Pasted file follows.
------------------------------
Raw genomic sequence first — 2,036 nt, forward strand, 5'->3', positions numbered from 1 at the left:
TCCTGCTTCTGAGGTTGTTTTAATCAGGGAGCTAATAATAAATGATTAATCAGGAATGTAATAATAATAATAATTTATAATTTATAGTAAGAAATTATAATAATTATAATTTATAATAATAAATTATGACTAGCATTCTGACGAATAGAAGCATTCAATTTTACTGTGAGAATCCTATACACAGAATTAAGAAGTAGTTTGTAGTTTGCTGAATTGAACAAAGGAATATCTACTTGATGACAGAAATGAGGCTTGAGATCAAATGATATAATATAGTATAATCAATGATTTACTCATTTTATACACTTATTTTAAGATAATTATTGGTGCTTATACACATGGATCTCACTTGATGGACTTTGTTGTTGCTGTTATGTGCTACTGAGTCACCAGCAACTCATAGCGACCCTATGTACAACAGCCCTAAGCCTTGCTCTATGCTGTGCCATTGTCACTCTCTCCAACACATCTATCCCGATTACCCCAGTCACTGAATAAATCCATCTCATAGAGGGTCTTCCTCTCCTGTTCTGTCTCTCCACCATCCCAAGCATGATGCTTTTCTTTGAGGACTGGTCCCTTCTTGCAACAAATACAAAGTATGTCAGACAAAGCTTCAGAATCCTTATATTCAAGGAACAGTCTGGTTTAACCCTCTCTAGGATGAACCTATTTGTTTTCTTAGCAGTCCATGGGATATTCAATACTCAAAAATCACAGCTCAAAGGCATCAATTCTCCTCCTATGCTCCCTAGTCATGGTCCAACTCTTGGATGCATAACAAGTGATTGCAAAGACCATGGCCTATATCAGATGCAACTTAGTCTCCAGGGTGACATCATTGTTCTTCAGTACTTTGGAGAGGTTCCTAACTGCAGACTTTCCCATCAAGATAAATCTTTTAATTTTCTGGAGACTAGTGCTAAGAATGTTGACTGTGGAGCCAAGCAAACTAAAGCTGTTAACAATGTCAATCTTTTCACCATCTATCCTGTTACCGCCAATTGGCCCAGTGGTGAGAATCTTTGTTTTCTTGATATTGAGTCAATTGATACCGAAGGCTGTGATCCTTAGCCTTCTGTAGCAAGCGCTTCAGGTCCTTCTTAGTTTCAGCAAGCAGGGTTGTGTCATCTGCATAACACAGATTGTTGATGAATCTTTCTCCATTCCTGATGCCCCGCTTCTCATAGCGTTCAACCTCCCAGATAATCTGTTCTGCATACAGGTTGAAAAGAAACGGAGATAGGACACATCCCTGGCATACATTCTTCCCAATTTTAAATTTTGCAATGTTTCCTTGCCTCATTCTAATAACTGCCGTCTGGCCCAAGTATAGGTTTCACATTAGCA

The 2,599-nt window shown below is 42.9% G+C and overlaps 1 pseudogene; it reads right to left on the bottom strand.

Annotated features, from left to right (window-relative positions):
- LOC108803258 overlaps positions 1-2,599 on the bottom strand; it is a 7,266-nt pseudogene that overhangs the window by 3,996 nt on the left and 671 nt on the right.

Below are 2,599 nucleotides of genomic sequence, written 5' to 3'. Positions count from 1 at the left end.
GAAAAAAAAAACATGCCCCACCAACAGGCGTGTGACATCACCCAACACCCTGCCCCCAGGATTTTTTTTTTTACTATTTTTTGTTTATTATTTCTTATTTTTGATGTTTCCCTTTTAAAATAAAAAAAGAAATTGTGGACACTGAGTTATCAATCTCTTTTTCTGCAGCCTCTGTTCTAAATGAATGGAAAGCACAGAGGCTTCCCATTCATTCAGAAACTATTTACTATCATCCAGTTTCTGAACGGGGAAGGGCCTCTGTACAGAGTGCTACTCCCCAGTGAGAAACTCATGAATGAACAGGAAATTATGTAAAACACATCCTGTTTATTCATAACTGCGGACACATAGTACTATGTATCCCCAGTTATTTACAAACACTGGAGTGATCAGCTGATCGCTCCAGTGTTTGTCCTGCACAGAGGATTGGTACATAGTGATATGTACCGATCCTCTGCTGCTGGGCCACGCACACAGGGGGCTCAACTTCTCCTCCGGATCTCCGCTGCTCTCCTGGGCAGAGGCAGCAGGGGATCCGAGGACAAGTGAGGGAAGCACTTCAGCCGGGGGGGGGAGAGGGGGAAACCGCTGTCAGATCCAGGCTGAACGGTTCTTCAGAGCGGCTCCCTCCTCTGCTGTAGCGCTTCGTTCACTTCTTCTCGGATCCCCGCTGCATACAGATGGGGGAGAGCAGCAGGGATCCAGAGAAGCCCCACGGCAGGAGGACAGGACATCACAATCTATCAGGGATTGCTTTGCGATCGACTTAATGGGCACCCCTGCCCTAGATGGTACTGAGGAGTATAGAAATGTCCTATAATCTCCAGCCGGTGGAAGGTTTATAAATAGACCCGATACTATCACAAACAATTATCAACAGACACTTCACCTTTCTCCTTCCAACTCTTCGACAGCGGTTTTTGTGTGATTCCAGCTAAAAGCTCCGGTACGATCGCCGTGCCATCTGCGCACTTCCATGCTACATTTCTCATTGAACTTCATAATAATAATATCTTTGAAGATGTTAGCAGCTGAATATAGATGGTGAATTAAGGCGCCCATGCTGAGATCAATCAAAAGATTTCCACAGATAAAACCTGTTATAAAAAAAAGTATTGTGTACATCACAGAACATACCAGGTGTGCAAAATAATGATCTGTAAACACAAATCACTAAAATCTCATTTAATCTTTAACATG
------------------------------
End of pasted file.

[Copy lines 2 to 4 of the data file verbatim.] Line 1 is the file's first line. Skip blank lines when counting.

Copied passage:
TCCTGCTTCTGAGGTTGTTTTAATCAGGGAGCTAATAATAAATGATTAATCAGGAATGTAATAATAATAATAATTTATAATTTATAGTAAGAAATTATAATAATTATAATTTATAATAATAAATTATGACTAGCATTCTGACGAATAGAAGCATTCAATTTTACTGTGAGAATCCTATACACAGAATTAAGAAGTAGTTTGTAGTTTGCTGAATTGAACAAAGGAATATCTACTTGATGACAGAAATGAGGCTTGAGATCAAATGATATAATATAGTATAATCAATGATTTACTCATTTTATACACTTATTTTAAGATAATTATTGGTGCTTATACACATGGATCTCACTTGATGGACTTTGTTGTTGCTGTTATGTGCTACTGAGTCACCAGCAACTCATAGCGACCCTATGTACAACAGCCCTAAGCCTTGCTCTATGCTGTGCCATTGTCACTCTCTCCAACACATCTATCCCGATTACCCCAGTCACTGAATAAATCCATCTCATAGAGGGTCTTCCTCTCCTGTTCTGTCTCTCCACCATCCCAAGCATGATGCTTTTCTTTGAGGACTGGTCCCTTCTTGCAACAAATACAAAGTATGTCAGACAAAGCTTCAGAATCCTTATATTCAAGGAACAGTCTGGTTTAACCCTCTCTAGGATGAACCTATTTGTTTTCTTAGCAGTCCATGGGATATTCAATACTCAAAAATCACAGCTCAAAGGCATCAATTCTCCTCCTATGCTCCCTAGTCATGGTCCAACTCTTGGATGCATAACAAGTGATTGCAAAGACCATGGCCTATATCAGATGCAACTTAGTCTCCAGGGTGACATCATTGTTCTTCAGTACTTTGGAGAGGTTCCTAACTGCAGACTTTCCCATCAAGATAAATCTTTTAATTTTCTGGAGACTAGTGCTAAGAATGTTGACTGTGGAGCCAAGCAAACTAAAGCTGTTAACAATGTCAATCTTTTCACCATCTATCCTGTTACCGCCAATTGGCCCAGTGGTGAGAATCTTTGTTTTCTTGATATTGAGTCAATTGATACCGAAGGCTGTGATCCTTAGCCTTCTGTAGCAAGCGCTTCAGGTCCTTCTTAGTTTCAGCAAGCAGGGTTGTGTCATCTGCATAACACAGATTGTTGATGAATCTTTCTCCATTCCTGATGCCCCGCTTCTCATAGCGTTCAACCTCCCAGATAATCTGTTCTGCATACAGGTTGAAAAGAAACGGAGATAGGACACATCCCTGGCATACATTCTTCCCAATTTTAAATTTTGCAATGTTTCCTTGCCTCATTCTAATAACTGCCGTCTGGCCCAAGTATAGGTTTCACATTAGCA

The 2,599-nt window shown below is 42.9% G+C and overlaps 1 pseudogene; it reads right to left on the bottom strand.

Annotated features, from left to right (window-relative positions):